A front-page article in yesterday's Wall Street Journal goes into some detail about how Dell Computer's announcement earlier this year that it had achieved carbon neutrality didn't mean as much as many folks might have presumed. (I highly doubt that the negative write-up had anything to do with today's article about a Dell management shakeup, but still ...).
A front-page article in yesterday's Wall Street Journal goes into some detail about how Dell Computer's announcement earlier this year that it had achieved carbon neutrality didn't mean as much as many folks might have presumed. (I highly doubt that the negative write-up had anything to do with today's article about a Dell management shakeup, but still ...). The front-page presence was only 1/3 of a column (albeit on the right margin of the page), but the continuation filled nearly a complete page of the US's leading business daily.
The main point of all this text was that Dell had decreased or offset their greenhouse gas emissions -- narrowly defined -- but that they were a long, long way from being carbon neutral if you look at the processes by which their computers are produced and consumed. Emissions from raw materials suppliers, component manufacturers, assembly subcontractors, product distribution and consumer product use didn't figure at all in Dell's numbers.
In truth, it's hard to see how Dell could possibly have done an accounting of the full life-cycle emissions resulting from their computing products. Many of their suppliers don't track or estimate their own emissions, and Dell is hardly expert in petrochemical production or rare metals refining. Emissions from consumer product use depend on consumer behavior, and I know I haven't recently told Dell how many hours a day/week/month I'm at the keyboard. (My estimate and my wife's might even differ on that particular subject!)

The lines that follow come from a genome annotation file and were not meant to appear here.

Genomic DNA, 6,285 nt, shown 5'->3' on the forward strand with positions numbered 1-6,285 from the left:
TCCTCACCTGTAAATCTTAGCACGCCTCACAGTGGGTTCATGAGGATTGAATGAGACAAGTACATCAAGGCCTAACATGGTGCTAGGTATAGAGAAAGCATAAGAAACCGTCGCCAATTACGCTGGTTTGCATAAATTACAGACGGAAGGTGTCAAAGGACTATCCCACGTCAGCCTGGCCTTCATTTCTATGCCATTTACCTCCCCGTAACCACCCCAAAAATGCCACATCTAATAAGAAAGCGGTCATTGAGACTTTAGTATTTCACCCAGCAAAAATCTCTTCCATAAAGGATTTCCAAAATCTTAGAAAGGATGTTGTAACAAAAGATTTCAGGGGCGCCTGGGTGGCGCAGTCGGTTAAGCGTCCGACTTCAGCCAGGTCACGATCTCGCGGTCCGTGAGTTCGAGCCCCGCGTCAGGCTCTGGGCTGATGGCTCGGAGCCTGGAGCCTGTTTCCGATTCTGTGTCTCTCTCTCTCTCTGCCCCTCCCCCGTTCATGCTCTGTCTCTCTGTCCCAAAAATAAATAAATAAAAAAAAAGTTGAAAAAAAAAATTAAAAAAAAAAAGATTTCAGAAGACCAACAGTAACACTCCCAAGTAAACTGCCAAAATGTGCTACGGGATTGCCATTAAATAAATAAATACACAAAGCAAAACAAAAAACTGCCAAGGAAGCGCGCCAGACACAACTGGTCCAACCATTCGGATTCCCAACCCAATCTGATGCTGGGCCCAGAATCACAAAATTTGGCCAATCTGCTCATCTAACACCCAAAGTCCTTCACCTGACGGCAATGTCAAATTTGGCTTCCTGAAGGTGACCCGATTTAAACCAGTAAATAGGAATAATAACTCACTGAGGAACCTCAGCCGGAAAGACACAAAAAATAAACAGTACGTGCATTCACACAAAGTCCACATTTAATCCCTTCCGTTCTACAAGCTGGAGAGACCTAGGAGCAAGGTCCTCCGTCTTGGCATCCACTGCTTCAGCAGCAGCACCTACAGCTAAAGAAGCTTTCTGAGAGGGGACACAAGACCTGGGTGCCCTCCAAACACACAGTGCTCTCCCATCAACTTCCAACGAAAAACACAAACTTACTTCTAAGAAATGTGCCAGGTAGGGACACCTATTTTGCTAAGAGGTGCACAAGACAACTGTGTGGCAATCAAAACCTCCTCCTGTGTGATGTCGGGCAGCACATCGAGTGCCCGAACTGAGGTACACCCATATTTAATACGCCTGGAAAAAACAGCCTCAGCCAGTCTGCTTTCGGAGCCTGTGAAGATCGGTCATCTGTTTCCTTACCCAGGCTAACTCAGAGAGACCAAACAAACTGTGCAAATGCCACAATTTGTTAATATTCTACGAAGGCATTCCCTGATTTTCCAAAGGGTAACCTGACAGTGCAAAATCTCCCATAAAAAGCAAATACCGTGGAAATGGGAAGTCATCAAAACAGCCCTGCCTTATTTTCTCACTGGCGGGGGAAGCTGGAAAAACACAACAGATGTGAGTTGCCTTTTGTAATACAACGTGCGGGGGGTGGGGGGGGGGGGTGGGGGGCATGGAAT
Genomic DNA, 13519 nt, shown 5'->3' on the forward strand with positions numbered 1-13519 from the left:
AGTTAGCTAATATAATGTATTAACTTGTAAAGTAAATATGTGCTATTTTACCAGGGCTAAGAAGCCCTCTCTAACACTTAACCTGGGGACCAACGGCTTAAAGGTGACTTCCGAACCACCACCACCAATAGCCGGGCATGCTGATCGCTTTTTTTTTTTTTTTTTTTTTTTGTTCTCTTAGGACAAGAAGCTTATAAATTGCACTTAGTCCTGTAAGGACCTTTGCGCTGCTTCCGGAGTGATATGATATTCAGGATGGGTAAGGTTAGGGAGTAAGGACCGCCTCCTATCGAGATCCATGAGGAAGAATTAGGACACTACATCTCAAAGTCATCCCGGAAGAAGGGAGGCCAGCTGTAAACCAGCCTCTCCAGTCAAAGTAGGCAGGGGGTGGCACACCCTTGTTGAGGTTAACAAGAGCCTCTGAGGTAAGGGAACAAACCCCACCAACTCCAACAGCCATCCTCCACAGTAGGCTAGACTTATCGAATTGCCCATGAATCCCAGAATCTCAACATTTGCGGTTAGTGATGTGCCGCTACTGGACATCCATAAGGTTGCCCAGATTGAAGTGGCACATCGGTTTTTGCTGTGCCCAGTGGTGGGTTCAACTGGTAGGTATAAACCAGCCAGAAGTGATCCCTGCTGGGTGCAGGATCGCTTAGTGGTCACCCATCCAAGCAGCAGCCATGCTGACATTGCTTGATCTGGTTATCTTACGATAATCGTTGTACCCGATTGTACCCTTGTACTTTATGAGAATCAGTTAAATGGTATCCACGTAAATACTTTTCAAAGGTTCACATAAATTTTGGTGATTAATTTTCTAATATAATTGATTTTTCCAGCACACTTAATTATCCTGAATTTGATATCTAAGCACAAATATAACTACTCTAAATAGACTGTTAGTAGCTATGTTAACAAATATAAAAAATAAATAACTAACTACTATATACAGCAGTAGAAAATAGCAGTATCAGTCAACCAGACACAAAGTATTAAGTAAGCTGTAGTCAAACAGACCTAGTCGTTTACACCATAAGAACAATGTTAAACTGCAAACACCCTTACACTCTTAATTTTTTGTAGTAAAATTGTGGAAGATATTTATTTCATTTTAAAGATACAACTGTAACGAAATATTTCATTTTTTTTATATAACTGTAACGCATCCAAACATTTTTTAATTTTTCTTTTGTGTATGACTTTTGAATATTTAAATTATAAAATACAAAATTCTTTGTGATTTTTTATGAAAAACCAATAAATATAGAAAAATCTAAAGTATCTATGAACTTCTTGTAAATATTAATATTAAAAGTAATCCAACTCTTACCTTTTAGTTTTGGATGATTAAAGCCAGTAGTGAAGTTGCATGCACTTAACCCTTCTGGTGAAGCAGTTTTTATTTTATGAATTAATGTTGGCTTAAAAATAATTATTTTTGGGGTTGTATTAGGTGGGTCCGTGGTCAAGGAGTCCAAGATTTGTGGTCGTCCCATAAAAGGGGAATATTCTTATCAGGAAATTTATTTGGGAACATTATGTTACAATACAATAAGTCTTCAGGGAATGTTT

Dell included in its GHG inventory those emissions which it could reasonably estimate, and specifically excluded related emissions about which it didn't have (and realistically couldn't have) meaningful information. Writer Jeffrey Ball was pretty even-handed in his presentation of this truth, and pointed out that other companies (including NewsCorp, which owns the WSJ) are pretty much in the same boat.
So part of what I got from reading the article is a reinforcement of my knowledge that issues of scope -- what is the boundary of the emissions for which I (or Greenback, or any other organization) have responsibility, and what emissions are really somebody else's to worry about? -- are inherently complex, subject to multiple interpretations and perspectives (none of them necessarily wrong), and so a good topic for social education.
Therefore, be it resolved that in calendar year 2009, one of the things on my plate will be to reach out to the Backboro community and try to clarify the concept of scope. What am I, as an individual, responsible for? Are the emissions I create by my commuting to campus my fault alone, or is the fault something I share with Greenback U, or is it maybe something we're both responsible for in full? Does it really matter? To whom? How much? And for what purpose?